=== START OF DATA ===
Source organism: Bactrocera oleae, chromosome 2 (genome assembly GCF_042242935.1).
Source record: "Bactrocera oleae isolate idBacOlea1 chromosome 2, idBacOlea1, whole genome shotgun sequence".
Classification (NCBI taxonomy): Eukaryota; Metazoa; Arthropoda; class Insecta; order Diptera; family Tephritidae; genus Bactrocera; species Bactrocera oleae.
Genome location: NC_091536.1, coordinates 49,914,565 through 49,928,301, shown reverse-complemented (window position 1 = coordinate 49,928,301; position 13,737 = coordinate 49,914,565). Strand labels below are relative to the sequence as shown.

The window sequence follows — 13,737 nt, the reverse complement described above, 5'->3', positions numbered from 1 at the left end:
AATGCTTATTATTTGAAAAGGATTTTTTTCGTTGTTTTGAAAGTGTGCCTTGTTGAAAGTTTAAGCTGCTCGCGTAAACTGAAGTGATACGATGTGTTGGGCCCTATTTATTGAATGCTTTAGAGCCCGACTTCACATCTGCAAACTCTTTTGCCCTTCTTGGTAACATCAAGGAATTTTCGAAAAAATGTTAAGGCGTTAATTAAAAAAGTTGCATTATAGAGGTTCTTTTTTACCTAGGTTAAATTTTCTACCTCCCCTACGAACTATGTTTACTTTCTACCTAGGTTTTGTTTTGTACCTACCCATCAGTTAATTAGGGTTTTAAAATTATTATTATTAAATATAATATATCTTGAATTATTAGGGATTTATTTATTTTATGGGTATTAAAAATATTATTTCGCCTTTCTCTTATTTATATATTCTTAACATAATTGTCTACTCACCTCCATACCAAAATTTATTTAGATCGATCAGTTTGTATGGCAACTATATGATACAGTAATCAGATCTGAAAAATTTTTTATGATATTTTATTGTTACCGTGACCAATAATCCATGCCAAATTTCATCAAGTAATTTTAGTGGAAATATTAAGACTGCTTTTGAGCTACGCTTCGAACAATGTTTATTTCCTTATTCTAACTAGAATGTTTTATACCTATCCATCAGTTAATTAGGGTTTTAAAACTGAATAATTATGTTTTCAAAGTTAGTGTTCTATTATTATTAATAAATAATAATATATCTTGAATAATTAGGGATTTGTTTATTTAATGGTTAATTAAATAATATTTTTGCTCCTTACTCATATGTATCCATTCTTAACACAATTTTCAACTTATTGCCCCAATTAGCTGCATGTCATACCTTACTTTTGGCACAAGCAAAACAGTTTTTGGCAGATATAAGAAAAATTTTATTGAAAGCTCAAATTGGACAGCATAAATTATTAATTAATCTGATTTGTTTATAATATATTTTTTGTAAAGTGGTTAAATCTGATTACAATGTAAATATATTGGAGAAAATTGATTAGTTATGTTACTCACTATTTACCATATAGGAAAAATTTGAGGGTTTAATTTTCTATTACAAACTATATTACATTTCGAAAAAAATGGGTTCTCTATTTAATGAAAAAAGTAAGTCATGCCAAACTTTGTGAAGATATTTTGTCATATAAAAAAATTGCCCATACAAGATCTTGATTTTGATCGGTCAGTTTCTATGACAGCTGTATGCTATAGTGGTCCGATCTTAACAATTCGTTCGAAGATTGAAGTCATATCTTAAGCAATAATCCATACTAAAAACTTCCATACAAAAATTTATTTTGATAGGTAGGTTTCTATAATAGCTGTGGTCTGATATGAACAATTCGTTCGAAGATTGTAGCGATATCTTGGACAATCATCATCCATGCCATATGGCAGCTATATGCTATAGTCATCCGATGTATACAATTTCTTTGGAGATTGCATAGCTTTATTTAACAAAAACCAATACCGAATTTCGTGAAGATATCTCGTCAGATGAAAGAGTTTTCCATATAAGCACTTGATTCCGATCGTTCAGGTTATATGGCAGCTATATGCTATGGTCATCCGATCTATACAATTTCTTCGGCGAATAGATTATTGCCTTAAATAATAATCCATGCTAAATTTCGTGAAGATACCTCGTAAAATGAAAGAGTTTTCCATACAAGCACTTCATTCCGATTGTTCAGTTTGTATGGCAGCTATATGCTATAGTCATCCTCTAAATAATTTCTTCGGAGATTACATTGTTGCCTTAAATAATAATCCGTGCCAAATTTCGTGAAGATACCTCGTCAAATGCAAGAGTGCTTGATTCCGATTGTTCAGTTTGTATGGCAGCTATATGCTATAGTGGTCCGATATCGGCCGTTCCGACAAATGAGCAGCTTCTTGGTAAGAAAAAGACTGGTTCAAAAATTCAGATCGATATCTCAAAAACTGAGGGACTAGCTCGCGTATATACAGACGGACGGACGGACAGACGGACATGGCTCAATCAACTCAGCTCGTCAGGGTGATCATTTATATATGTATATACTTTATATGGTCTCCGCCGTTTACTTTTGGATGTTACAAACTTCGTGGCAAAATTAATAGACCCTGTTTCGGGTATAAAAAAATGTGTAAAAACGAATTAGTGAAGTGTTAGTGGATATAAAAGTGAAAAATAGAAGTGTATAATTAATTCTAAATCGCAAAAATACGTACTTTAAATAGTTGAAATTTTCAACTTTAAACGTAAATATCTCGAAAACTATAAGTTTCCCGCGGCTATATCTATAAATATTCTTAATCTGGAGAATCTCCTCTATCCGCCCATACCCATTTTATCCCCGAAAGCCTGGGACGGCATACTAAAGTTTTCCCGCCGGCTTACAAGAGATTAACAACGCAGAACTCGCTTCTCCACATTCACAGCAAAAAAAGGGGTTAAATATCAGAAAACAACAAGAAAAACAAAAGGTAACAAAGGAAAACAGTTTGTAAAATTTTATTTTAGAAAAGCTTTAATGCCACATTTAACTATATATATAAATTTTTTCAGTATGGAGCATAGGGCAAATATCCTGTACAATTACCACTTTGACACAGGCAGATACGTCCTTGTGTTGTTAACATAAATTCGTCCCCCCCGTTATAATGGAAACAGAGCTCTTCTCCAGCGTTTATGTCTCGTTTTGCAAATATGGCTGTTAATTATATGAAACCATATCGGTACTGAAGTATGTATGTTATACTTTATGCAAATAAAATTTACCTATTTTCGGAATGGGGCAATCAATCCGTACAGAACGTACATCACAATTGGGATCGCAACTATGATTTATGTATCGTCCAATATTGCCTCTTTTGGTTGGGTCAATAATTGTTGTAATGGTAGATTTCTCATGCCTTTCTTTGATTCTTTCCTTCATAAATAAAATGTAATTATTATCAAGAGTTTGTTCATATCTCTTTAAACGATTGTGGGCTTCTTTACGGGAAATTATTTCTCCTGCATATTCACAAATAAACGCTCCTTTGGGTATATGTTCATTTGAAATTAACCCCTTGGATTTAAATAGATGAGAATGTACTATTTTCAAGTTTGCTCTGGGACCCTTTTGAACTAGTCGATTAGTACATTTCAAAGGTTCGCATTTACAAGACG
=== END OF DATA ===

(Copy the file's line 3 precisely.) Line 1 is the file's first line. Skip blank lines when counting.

Classification (NCBI taxonomy): Eukaryota; Metazoa; Arthropoda; class Insecta; order Diptera; family Tephritidae; genus Bactrocera; species Bactrocera oleae.